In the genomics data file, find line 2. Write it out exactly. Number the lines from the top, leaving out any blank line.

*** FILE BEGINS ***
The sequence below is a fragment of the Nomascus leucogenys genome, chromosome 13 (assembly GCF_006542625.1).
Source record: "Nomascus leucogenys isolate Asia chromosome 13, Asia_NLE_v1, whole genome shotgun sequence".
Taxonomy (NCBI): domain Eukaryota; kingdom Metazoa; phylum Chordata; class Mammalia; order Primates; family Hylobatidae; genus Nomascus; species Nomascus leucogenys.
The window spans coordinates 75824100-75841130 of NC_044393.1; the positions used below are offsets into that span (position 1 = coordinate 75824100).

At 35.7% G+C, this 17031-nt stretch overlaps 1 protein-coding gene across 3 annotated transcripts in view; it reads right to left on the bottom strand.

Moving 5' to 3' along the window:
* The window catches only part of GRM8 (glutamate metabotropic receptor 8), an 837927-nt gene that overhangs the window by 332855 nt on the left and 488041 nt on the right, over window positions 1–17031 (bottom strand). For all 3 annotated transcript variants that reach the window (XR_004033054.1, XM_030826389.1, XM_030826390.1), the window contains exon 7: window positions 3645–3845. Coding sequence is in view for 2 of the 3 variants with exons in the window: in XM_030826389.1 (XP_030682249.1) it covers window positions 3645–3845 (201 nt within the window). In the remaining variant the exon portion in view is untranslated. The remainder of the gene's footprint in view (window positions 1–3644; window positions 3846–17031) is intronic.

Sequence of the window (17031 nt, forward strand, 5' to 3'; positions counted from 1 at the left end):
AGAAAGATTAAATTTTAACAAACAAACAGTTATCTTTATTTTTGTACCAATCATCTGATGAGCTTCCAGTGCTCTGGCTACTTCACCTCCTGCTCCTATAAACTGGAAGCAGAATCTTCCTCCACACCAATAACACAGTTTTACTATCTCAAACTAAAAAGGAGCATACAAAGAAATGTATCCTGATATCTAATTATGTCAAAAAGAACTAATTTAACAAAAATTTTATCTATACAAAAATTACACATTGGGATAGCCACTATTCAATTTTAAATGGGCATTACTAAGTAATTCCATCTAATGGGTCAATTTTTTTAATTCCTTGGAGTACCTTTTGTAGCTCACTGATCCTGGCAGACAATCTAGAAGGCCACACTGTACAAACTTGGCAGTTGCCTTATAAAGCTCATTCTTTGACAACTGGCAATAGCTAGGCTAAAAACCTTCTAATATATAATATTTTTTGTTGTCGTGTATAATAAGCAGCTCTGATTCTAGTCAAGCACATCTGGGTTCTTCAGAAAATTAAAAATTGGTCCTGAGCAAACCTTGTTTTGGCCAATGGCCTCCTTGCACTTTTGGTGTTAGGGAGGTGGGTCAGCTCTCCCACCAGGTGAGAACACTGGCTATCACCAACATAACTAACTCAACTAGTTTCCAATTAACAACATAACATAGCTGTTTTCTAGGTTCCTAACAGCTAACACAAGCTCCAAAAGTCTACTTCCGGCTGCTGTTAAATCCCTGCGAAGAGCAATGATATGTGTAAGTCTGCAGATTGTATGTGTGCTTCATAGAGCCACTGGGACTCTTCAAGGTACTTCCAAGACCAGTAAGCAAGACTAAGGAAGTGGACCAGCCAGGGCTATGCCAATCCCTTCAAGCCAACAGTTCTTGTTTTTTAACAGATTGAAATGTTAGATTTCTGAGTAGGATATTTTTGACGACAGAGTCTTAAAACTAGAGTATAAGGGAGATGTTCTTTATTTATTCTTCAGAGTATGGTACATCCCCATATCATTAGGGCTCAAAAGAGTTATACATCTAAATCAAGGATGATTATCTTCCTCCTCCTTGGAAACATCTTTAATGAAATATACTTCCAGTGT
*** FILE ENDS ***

Source record: "Nomascus leucogenys isolate Asia chromosome 13, Asia_NLE_v1, whole genome shotgun sequence".